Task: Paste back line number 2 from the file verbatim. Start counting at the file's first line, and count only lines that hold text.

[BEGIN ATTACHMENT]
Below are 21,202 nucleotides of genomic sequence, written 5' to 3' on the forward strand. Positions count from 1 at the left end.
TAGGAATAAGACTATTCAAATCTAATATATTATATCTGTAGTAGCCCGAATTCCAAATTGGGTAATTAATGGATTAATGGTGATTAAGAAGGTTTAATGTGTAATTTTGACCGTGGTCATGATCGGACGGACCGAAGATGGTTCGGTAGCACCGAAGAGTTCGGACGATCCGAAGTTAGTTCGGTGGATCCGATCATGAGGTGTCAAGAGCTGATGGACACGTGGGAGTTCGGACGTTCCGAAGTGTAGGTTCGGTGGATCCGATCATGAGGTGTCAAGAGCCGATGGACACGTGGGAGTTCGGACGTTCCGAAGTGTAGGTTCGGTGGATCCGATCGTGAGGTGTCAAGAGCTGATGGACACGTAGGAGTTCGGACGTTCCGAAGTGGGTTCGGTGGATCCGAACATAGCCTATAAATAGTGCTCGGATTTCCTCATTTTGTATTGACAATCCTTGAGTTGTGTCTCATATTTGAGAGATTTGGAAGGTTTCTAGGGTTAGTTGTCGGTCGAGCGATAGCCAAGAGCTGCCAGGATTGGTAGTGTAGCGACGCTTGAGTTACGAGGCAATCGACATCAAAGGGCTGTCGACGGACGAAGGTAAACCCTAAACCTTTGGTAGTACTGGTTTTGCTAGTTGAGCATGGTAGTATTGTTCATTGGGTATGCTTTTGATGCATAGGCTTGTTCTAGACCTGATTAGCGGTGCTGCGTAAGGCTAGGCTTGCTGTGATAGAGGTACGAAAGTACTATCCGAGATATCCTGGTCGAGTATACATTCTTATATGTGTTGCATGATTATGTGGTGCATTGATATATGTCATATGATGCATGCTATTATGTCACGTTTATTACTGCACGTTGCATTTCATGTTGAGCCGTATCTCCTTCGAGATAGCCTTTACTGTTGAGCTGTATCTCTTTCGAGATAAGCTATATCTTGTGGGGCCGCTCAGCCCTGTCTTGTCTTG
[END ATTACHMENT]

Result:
TAGGAATAAGACTATTCAAATCTAATATATTATATCTGTAGTAGCCCGAATTCCAAATTGGGTAATTAATGGATTAATGGTGATTAAGAAGGTTTAATGTGTAATTTTGACCGTGGTCATGATCGGACGGACCGAAGATGGTTCGGTAGCACCGAAGAGTTCGGACGATCCGAAGTTAGTTCGGTGGATCCGATCATGAGGTGTCAAGAGCTGATGGACACGTGGGAGTTCGGACGTTCCGAAGTGTAGGTTCGGTGGATCCGATCATGAGGTGTCAAGAGCCGATGGACACGTGGGAGTTCGGACGTTCCGAAGTGTAGGTTCGGTGGATCCGATCGTGAGGTGTCAAGAGCTGATGGACACGTAGGAGTTCGGACGTTCCGAAGTGGGTTCGGTGGATCCGAACATAGCCTATAAATAGTGCTCGGATTTCCTCATTTTGTATTGACAATCCTTGAGTTGTGTCTCATATTTGAGAGATTTGGAAGGTTTCTAGGGTTAGTTGTCGGTCGAGCGATAGCCAAGAGCTGCCAGGATTGGTAGTGTAGCGACGCTTGAGTTACGAGGCAATCGACATCAAAGGGCTGTCGACGGACGAAGGTAAACCCTAAACCTTTGGTAGTACTGGTTTTGCTAGTTGAGCATGGTAGTATTGTTCATTGGGTATGCTTTTGATGCATAGGCTTGTTCTAGACCTGATTAGCGGTGCTGCGTAAGGCTAGGCTTGCTGTGATAGAGGTACGAAAGTACTATCCGAGATATCCTGGTCGAGTATACATTCTTATATGTGTTGCATGATTATGTGGTGCATTGATATATGTCATATGATGCATGCTATTATGTCACGTTTATTACTGCACGTTGCATTTCATGTTGAGCCGTATCTCCTTCGAGATAGCCTTTACTGTTGAGCTGTATCTCTTTCGAGATAAGCTATATCTTGTGGGGCCGCTCAGCCCTGTCTTGTCTTG